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ART Associated With Reduced Risk Of HIV Transmission To Sexual Partners, Study Shows

Research published in the Lancet online Thursday “provides the strongest evidence to date” that antiretroviral therapy (ART) might also be used to prevent transmission of HIV, Agence France-Presse reports. The observational study found that treating HIV-positive patients with ART reduced the risk of HIV transmission to their sexual partners by 92 percent (5/26).

Also In Global Health News: WHO HIV/AIDS Treatment Guidelines In Malawi; U.S., Nigeria To Collaborate On HIV Vaccine Research; Water Scarcity

IRIN PlusNews Reports On Possible Effects Of Adopting WHO HIV/AIDS Treatment Guidelines In Malawi IRIN PlusNews examines the outcomes of a WHO-supported study in Malawi to assess what adopting the new WHO HIV/AIDS treatment guidelines would mean for the country. “According to the feasibility study, [adopting the guidelines would increase] the number…

KPBS Examines Microbicide Research As M2010 Concludes

KPBS reports on researchers’ efforts to develop novel methods to protect women from HIV infection that have been examined at the International Microbicides Conference (M2010) in Pittsburgh this week. In sub-Saharan Africa, one of the region’s hardest hit by HIV/AIDS, “six out of ten adults living with the virus are women,” KPBS writes. The piece names several factors that increase women’s vulnerability to HIV transmission in the region and the need “for protection [against HIV] that women can use discreetly,” such as microbicides.

Researchers Present More Findings For Microbicides, PrEP At M2010 Conference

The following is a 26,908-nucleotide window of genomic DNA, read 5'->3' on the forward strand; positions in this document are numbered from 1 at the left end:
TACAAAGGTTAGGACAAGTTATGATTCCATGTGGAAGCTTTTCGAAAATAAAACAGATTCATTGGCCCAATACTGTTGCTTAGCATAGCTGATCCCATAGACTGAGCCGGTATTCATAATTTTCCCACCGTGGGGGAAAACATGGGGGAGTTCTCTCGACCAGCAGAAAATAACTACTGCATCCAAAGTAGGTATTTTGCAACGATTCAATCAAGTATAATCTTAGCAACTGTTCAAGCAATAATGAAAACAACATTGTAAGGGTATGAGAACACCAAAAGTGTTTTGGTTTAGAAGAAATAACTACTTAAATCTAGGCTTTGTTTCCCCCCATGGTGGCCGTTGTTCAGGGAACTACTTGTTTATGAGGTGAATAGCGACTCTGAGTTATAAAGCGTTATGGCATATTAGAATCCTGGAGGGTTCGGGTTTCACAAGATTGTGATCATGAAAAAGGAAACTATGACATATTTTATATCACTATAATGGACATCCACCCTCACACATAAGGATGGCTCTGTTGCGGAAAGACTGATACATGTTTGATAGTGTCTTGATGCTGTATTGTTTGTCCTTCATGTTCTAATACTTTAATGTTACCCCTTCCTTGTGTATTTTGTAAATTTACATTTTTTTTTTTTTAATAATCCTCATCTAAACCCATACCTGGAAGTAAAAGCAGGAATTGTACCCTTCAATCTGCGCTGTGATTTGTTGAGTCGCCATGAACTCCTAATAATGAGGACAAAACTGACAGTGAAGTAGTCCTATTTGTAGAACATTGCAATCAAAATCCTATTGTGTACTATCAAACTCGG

Researchers on Monday at the International Microbicides Conference (M2010) in Pittsburgh continued to present data on HIV prevention research, Reuters reports. The news service outlines several prevention methods being researched, including an intravaginal ring that over time releases two antiretrovirals (ARVs) – dapivirine and maraviroc – for up to a month, and a vaginal tablet that time-releases the antiretrovirals dapivirine and DS003 for up to 12 hours. Both methods have yet to reach clinical trials.

G7 Aid Delivers ‘Impressive Results,’ Commitment Falls Short Of 2005 Pledge

According to an annual ONE report, which tracks progress on aid commitments made at the 2005 G8 summit in Gleneagles, Scotland, the G7 – Canada, France, Germany, Italy, Japan, the United Kingdom and the U.S. – is “on track to deliver 61 percent of their combined commitments to sub-Saharan Africa, or $13.7 billion of the $22.6 billion increase they promised,” allAfrica.com reports. The ONE report says that “there has been great progress in the past five years but … we have enough data to know that the [aid] targets and their ambitiously hopeful outcomes have not been met,” according to allAfrica.com (Allen, 5/25).